It said a third eruption was likely over the next few hours.
President Michelle Bachelet said she would travel to the affected area Thursday along with several ministers.
"The ash might damage crops, animal feed, bridges, roads, people's work routines, tourism and especially their health," Bachelet said.
On a 0-8 scale measuring volcano eruption strength, the first one came in at four or five, Interior Minister Rodrigo Penailillo said.
The second one was just about as powerful, the ministry said.
Until minutes before the blast, volcano eruption monitoring systems had picked up nothing. In fact, volcano watchers in Chile had been watching another one, Villarica also in the south, for a possible eruption.
'Very, very frightened' Emergency measures were also in place in Argentina, where the picturesque city of Bariloche -- about 100 kilometers from the volcano -- warned people to stay at home to avoid inhaling dust particles from the volanic ash.
Classes in Bariloche were cancelled for Thursday. At hospitals, staff shifts were rearranged to deal particularly with ash from Chile.
The Chilean geology service that much of the ash from the volcano was in fact headed for Argentina.
Puerto Montt, over the border from Bariloche and the largest Chilean city in the area, was already blanketed in a cloud of ash.
"People are very, very frightened," said Gervoy Paredes, mayor of Puerto Montt.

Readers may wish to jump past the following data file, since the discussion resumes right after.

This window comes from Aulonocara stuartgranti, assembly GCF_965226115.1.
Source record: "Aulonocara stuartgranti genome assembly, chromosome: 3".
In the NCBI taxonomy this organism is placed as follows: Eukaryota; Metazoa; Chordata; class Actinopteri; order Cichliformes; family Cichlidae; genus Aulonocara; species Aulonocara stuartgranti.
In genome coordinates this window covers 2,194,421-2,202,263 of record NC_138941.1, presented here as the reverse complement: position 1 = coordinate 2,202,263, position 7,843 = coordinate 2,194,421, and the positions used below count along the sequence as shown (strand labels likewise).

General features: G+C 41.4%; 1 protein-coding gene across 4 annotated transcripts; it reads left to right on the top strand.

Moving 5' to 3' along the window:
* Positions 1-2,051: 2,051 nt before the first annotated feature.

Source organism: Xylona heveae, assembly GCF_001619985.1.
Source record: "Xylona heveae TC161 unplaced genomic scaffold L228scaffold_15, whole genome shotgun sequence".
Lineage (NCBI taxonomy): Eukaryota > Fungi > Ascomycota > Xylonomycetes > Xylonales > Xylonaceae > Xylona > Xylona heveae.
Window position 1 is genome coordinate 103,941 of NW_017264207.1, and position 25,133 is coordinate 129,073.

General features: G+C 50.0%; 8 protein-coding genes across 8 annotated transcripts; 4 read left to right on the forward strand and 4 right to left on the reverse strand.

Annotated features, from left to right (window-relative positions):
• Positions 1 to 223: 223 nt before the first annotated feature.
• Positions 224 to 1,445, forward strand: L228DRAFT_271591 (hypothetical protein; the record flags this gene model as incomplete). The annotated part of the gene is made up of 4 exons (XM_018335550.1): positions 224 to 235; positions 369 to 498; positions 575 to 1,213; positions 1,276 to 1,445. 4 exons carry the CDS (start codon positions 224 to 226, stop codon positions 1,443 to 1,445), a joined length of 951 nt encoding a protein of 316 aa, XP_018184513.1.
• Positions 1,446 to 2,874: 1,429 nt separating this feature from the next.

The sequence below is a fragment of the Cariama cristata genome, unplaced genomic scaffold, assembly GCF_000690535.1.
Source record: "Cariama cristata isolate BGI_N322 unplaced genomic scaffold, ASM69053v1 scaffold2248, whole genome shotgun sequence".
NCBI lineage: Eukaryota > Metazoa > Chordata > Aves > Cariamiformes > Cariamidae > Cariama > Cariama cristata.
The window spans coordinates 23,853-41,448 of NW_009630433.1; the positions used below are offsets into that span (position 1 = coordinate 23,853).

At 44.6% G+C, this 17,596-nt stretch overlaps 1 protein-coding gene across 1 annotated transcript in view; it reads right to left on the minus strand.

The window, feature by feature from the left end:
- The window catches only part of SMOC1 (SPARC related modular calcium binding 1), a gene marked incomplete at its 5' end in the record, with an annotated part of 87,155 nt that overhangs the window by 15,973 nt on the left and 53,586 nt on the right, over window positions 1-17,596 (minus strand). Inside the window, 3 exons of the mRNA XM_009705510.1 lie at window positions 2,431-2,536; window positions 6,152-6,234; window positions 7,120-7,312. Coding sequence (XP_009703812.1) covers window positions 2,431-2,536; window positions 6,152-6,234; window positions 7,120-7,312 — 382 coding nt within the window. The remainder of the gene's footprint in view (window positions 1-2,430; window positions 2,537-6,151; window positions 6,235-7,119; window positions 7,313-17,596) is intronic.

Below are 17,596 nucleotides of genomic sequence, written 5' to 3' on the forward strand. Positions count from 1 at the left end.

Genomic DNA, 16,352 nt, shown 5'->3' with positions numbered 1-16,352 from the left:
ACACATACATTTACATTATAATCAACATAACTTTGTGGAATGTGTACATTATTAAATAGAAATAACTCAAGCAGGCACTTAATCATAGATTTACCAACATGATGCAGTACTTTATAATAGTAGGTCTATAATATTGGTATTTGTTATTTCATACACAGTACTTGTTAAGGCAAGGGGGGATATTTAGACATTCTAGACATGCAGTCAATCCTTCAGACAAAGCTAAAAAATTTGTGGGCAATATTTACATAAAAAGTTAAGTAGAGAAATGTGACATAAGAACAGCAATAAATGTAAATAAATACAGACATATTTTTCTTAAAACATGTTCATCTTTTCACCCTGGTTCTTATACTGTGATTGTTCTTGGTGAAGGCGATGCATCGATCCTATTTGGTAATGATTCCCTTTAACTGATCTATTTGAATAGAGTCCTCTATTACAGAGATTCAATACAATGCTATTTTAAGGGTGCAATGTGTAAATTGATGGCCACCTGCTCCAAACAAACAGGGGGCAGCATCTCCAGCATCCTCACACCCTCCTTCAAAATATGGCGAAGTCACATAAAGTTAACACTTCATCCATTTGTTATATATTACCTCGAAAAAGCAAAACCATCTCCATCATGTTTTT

"The situation is pretty complicated," he added, saying reports indicated the Blanco river was flooding because of ice melt triggered by the eruption.
Airlines canceled flights as the towering ash cloud rose from Calbuco's snowy peak and schools also suspended classes in the region.
Television footage showed large traffic jams and long lines at gas stations in Puerto Montt, where a red alert was declared, along with nearby Puerto Varas.
"I would like to call on the population to remain calm and stay informed," Penailillo said.
Police called on residents to keep roads as clear as possible to aid the evacuation.
It was a "rather explosive eruption," said Gabriel Orozco, a volcanologist at the National Geology and Mining Service.
He said the 10-kilometer-high ash cloud risked collapsing, and warned: "River beds are very dangerous at the moment" because of the risk of ice and snow melting and causing floods.
The 2,000-meter (6,500-foot) volcano is located in the Los Lagos region, some 1,400 kilometers south of the capital Santiago.
It is the second volcano in southern Chile to have a substantial eruption since March 3, when the Villarrica volcano emitted a brief but fiery burst of ash and lava.
That eruption caused authorities to evacuate more than 3,500 people.
No lava was seen in the latest eruption, which began around 6:00 pm (2100 GMT).
But the ash cloud, which could be seen from 20 kilometers away, loomed over the crater, turning hues of pink and yellow as the sun set late Wednesday over the area.